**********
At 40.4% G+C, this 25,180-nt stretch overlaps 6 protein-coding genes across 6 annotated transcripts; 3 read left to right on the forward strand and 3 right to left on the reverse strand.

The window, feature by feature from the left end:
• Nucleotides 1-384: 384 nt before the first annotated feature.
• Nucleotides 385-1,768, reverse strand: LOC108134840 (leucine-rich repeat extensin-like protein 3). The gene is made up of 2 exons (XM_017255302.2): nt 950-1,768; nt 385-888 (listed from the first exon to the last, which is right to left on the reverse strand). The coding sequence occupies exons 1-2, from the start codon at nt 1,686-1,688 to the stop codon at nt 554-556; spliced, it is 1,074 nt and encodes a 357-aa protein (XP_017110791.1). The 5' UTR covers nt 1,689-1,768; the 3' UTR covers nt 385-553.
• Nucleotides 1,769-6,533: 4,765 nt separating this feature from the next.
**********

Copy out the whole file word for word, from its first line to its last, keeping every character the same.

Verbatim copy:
At 40.4% G+C, this 25,180-nt stretch overlaps 6 protein-coding genes across 6 annotated transcripts; 3 read left to right on the forward strand and 3 right to left on the reverse strand.

The window, feature by feature from the left end:
• Nucleotides 1-384: 384 nt before the first annotated feature.
• Nucleotides 385-1,768, reverse strand: LOC108134840 (leucine-rich repeat extensin-like protein 3). The gene is made up of 2 exons (XM_017255302.2): nt 950-1,768; nt 385-888 (listed from the first exon to the last, which is right to left on the reverse strand). The coding sequence occupies exons 1-2, from the start codon at nt 1,686-1,688 to the stop codon at nt 554-556; spliced, it is 1,074 nt and encodes a 357-aa protein (XP_017110791.1). The 5' UTR covers nt 1,689-1,768; the 3' UTR covers nt 385-553.
• Nucleotides 1,769-6,533: 4,765 nt separating this feature from the next.